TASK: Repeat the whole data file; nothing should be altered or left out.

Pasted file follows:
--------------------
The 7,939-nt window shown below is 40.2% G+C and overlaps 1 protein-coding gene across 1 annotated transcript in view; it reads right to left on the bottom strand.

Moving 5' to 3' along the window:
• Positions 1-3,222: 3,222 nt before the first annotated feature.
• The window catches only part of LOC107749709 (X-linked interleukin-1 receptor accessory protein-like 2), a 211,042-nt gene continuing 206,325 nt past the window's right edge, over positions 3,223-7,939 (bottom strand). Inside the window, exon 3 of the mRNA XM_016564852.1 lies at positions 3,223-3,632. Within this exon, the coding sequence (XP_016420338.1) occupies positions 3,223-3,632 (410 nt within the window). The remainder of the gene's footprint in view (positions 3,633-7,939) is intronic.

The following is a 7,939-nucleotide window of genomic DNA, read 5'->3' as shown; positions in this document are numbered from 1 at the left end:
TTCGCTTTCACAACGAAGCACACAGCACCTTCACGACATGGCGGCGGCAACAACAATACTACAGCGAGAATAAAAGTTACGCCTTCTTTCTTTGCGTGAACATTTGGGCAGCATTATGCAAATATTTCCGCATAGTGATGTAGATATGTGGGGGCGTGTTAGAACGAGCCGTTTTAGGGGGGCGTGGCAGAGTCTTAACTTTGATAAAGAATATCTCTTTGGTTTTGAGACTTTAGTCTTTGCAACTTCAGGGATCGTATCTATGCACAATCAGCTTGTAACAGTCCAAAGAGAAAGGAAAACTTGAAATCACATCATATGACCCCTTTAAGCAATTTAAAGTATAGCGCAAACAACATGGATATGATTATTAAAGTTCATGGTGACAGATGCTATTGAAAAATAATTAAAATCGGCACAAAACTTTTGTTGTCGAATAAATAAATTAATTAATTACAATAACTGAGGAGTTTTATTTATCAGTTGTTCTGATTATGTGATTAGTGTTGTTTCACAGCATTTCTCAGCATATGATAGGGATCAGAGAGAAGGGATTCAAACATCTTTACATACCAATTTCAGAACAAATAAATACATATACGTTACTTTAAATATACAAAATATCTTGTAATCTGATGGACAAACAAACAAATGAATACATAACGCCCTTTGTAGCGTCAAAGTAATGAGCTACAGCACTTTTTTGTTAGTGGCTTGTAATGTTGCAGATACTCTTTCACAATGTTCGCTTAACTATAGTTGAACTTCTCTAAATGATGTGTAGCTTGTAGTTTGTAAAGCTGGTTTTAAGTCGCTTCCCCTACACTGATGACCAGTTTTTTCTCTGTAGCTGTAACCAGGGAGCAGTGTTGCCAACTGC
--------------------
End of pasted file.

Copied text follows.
The 7,939-nt window shown below is 40.2% G+C and overlaps 1 protein-coding gene across 1 annotated transcript in view; it reads right to left on the bottom strand.

Moving 5' to 3' along the window:
• Positions 1-3,222: 3,222 nt before the first annotated feature.
• The window catches only part of LOC107749709 (X-linked interleukin-1 receptor accessory protein-like 2), a 211,042-nt gene continuing 206,325 nt past the window's right edge, over positions 3,223-7,939 (bottom strand). Inside the window, exon 3 of the mRNA XM_016564852.1 lies at positions 3,223-3,632. Within this exon, the coding sequence (XP_016420338.1) occupies positions 3,223-3,632 (410 nt within the window). The remainder of the gene's footprint in view (positions 3,633-7,939) is intronic.

The following is a 7,939-nucleotide window of genomic DNA, read 5'->3' as shown; positions in this document are numbered from 1 at the left end:
TTCGCTTTCACAACGAAGCACACAGCACCTTCACGACATGGCGGCGGCAACAACAATACTACAGCGAGAATAAAAGTTACGCCTTCTTTCTTTGCGTGAACATTTGGGCAGCATTATGCAAATATTTCCGCATAGTGATGTAGATATGTGGGGGCGTGTTAGAACGAGCCGTTTTAGGGGGGCGTGGCAGAGTCTTAACTTTGATAAAGAATATCTCTTTGGTTTTGAGACTTTAGTCTTTGCAACTTCAGGGATCGTATCTATGCACAATCAGCTTGTAACAGTCCAAAGAGAAAGGAAAACTTGAAATCACATCATATGACCCCTTTAAGCAATTTAAAGTATAGCGCAAACAACATGGATATGATTATTAAAGTTCATGGTGACAGATGCTATTGAAAAATAATTAAAATCGGCACAAAACTTTTGTTGTCGAATAAATAAATTAATTAATTACAATAACTGAGGAGTTTTATTTATCAGTTGTTCTGATTATGTGATTAGTGTTGTTTCACAGCATTTCTCAGCATATGATAGGGATCAGAGAGAAGGGATTCAAACATCTTTACATACCAATTTCAGAACAAATAAATACATATACGTTACTTTAAATATACAAAATATCTTGTAATCTGATGGACAAACAAACAAATGAATACATAACGCCCTTTGTAGCGTCAAAGTAATGAGCTACAGCACTTTTTTGTTAGTGGCTTGTAATGTTGCAGATACTCTTTCACAATGTTCGCTTAACTATAGTTGAACTTCTCTAAATGATGTGTAGCTTGTAGTTTGTAAAGCTGGTTTTAAGTCGCTTCCCCTACACTGATGACCAGTTTTTTCTCTGTAGCTGTAACCAGGGAGCAGTGTTGCCAACTGC